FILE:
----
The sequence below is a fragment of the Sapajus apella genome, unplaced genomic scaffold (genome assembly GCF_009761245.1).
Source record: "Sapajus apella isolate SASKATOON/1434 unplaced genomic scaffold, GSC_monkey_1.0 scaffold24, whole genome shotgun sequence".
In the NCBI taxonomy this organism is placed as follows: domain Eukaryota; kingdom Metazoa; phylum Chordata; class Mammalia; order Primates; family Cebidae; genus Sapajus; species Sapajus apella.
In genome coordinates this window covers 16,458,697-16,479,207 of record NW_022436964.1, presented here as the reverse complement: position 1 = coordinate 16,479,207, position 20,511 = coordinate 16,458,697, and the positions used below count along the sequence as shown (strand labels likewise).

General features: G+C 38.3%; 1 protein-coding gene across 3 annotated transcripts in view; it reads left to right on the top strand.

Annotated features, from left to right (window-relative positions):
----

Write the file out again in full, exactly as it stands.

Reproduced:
The sequence below is a fragment of the Sapajus apella genome, unplaced genomic scaffold (genome assembly GCF_009761245.1).
Source record: "Sapajus apella isolate SASKATOON/1434 unplaced genomic scaffold, GSC_monkey_1.0 scaffold24, whole genome shotgun sequence".
In the NCBI taxonomy this organism is placed as follows: domain Eukaryota; kingdom Metazoa; phylum Chordata; class Mammalia; order Primates; family Cebidae; genus Sapajus; species Sapajus apella.
In genome coordinates this window covers 16,458,697-16,479,207 of record NW_022436964.1, presented here as the reverse complement: position 1 = coordinate 16,479,207, position 20,511 = coordinate 16,458,697, and the positions used below count along the sequence as shown (strand labels likewise).

General features: G+C 38.3%; 1 protein-coding gene across 3 annotated transcripts in view; it reads left to right on the top strand.

Annotated features, from left to right (window-relative positions):